City leaders are weakest link in good infrastructure delivery, study finds

The top impediments to infrastructure delivery are city authorities, says new research, with lack of political will, lack of skills and sheer ineffectiveness topping the list of failings. 

Compounding the difficulties is a lack of funds, and more so in Western Europe than in anywhere else. 

Respondents in Latin America cited greater transparency in government spending as a top factor for improving infrastructure and services.

Urban infrastructure and services globally are in need of major investment within the next five years if they are to remain adequate, according to research, carried out by the Economist Intelligence Unit and commissioned by Spanish infrastructure and environmental services group FCC.

Researchers surveyed over 400 policy makers and business executives across the world to see what they thought about urban infrastructure.

Three quarters of respondents believe their urban infrastructure is adequate today, but 68% believe investment will be needed in the next five years. 

Business executives prioritised transport and ICT, while policy makers are more concerned with "hidden" services such as water and waste. Both groups made clear that the responsibility for improvements lies with city leaders, who were linked to the top impediments to infrastructure delivery.

Lack of political will (40%), lack of skills among officials (39%) and poor governmental effectiveness (34%) topped this list of impediments, with policy makers proving harsher critics on themselves than the private sector. 

Compounding the difficulties faced by city leaders is a lack of funds (34%) which was also cited as a top impediment, and more so in Western Europe than in any other region. A further 54% of respondents in Latin America cited greater transparency in government spending as a top factor for improving infrastructure and services – 10% higher than the global average.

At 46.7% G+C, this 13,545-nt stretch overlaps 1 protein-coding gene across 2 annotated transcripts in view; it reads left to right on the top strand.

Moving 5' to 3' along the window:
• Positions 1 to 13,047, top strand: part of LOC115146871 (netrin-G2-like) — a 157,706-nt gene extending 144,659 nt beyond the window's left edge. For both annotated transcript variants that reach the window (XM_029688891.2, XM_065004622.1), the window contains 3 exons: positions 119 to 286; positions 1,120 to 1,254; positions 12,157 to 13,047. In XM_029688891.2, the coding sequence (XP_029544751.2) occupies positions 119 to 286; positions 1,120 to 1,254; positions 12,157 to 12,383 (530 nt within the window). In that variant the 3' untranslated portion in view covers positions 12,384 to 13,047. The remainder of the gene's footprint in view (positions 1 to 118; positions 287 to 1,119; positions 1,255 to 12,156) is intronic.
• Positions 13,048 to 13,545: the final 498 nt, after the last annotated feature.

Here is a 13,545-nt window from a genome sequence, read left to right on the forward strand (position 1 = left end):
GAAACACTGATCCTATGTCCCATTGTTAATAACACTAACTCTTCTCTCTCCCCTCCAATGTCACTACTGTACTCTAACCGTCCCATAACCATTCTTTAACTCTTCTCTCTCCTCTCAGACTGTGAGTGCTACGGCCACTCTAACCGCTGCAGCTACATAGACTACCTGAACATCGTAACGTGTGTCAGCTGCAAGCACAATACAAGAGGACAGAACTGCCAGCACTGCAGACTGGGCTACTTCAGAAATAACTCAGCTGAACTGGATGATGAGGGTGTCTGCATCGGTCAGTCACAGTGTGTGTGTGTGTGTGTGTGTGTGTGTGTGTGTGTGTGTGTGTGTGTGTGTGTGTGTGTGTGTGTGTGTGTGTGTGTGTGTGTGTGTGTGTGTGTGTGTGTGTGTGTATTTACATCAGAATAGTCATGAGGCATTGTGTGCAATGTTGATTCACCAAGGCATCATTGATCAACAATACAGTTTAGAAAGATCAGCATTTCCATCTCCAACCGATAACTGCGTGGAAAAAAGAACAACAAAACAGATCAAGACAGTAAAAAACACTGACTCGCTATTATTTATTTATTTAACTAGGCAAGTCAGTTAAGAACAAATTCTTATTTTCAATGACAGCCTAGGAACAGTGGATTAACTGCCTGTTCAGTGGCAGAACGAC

"Matching the expectations and requirements of citizens with practical, financially viable solutions delivered by city authorities and service providers is one of the greatest obstacles facing cities today," said Juan Bejar, CEO of FCC. "This research demonstrates just how pressing the challenge is."

82% of respondents believe the government should work to a greater extent with the private sector to improve urban infrastructure and services. The use of public-private partnerships (PPPs) were also encouraged by respondents. 

72% of respondents said they would be willing to change their water and energy consumption if given better access to consumption information and 76% said they would change their transport usage if given better information about travel disruption. 

Brian Gardner, Senior Editor at the Economist Intelligence Unit, and editor of the report, said, "While city leaders receive the blame for poor infrastructure, it is clear that they cannot deliver unless they work effectively with both service providers and the citizens themselves".

The recommendations of the report call for city authorities to work together as partners rather than adversaries, build relationships with citizens through feedback platforms, and be honest with citizens and service providers. They also suggest improving efficiency of infrastructure and service delivery through partnerships like PPPs, and planning for the long-term by introducing open source standards, or establishing policies that require new structures meet energy, water and wastewater efficiency goals.

The full report can be downloaded here.

Photograph: Construction underway on Hong Kong’s $1.16bn West Kowloon Terminus Station (North), awarded to a Leighton-Gammon joint venture (courtesy of formwork specialist RMD Kwikform)

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